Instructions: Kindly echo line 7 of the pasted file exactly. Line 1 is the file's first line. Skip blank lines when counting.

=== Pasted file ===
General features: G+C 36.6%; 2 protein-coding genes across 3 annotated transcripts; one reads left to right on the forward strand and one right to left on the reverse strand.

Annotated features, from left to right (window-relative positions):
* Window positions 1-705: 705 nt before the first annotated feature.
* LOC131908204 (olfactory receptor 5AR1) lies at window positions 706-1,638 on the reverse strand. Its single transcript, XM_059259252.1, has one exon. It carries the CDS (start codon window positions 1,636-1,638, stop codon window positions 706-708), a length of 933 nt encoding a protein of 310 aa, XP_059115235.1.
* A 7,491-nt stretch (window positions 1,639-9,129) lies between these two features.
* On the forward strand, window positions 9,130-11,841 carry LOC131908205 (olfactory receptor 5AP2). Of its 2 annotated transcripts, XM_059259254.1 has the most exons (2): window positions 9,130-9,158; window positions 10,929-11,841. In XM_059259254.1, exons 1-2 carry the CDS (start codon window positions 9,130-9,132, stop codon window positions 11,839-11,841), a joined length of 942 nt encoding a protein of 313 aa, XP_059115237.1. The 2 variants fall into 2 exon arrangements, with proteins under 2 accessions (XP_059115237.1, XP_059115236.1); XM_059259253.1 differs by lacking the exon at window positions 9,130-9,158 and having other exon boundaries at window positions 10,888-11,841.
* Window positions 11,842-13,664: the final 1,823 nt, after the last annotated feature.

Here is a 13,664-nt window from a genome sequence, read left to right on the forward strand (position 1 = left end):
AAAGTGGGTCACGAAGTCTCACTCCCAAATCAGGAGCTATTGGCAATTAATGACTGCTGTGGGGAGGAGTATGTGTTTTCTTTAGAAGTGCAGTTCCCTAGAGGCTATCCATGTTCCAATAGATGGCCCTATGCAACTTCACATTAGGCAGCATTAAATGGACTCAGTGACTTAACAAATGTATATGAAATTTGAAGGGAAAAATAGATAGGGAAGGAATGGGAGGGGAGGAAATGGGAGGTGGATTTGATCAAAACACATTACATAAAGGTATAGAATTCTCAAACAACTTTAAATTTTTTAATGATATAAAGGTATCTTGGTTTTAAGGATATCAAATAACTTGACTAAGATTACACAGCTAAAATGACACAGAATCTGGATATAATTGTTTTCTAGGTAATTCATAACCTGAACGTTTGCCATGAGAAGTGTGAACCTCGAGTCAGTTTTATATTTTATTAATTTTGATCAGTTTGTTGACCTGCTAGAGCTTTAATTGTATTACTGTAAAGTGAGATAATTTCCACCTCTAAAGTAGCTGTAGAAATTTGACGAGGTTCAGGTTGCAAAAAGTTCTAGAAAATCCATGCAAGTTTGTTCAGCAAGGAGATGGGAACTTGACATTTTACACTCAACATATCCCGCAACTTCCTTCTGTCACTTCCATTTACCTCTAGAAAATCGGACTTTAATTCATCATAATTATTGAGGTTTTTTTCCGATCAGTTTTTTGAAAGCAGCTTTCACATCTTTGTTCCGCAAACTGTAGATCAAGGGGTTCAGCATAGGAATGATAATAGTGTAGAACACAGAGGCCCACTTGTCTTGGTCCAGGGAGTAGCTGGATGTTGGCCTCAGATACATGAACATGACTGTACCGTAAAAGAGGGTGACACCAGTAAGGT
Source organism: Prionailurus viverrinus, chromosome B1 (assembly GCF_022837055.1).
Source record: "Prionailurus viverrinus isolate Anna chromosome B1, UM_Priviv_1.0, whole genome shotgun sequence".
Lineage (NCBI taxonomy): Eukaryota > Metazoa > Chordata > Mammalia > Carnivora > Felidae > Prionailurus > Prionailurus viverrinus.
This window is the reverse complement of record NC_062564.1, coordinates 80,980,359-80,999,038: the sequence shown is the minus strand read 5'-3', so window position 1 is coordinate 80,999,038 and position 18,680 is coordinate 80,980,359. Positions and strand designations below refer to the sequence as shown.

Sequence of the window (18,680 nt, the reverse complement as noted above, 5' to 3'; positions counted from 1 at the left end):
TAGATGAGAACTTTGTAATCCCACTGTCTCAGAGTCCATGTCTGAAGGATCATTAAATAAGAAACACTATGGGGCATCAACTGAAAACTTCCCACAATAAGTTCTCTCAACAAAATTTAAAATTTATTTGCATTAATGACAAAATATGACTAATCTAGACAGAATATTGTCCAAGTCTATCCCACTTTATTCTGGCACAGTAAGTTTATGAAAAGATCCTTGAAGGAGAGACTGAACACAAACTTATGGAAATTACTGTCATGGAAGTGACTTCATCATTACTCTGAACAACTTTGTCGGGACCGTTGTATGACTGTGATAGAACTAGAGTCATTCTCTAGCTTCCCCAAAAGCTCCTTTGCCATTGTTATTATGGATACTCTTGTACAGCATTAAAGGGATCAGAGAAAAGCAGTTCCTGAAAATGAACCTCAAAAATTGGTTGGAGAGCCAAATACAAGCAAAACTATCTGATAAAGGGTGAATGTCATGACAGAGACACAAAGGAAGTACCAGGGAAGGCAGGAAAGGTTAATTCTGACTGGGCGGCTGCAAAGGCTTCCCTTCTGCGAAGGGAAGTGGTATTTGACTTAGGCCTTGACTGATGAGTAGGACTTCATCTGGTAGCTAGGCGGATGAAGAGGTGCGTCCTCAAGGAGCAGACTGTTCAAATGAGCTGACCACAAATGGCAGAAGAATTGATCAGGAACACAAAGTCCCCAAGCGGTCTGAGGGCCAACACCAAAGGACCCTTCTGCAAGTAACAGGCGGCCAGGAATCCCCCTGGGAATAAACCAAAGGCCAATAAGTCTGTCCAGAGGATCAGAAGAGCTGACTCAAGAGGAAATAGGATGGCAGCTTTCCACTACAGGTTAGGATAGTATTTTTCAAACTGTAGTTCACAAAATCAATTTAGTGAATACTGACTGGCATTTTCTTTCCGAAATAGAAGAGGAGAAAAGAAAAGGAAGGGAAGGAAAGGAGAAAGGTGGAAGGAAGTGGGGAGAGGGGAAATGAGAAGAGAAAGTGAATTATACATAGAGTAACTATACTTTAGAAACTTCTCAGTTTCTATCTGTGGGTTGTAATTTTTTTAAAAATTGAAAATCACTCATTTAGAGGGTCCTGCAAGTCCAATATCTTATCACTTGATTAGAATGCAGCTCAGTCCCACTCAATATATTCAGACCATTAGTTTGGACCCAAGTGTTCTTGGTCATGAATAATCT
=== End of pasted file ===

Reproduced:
* Window positions 11,842-13,664: the final 1,823 nt, after the last annotated feature.